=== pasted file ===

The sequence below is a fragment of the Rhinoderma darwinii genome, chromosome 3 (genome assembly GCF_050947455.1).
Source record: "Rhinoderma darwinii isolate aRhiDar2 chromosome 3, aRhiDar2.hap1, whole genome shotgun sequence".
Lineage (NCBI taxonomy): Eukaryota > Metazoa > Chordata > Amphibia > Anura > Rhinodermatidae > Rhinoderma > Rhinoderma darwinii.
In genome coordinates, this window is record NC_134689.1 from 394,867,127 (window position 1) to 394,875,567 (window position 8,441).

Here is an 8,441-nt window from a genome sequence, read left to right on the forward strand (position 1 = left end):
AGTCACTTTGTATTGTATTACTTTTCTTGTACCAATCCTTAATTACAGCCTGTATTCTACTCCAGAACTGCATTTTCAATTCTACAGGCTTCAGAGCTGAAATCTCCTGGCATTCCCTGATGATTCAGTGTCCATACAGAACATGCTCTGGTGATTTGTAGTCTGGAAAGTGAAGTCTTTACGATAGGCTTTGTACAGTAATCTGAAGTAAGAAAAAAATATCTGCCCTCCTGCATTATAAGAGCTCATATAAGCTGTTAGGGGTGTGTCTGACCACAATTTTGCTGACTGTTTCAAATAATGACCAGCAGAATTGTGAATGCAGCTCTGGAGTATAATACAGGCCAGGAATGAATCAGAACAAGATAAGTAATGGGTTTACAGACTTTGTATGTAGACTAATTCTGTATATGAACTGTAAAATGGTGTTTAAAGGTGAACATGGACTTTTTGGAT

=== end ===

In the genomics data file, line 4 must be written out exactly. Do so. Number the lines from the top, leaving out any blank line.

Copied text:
In genome coordinates, this window is record NC_134689.1 from 394,867,127 (window position 1) to 394,875,567 (window position 8,441).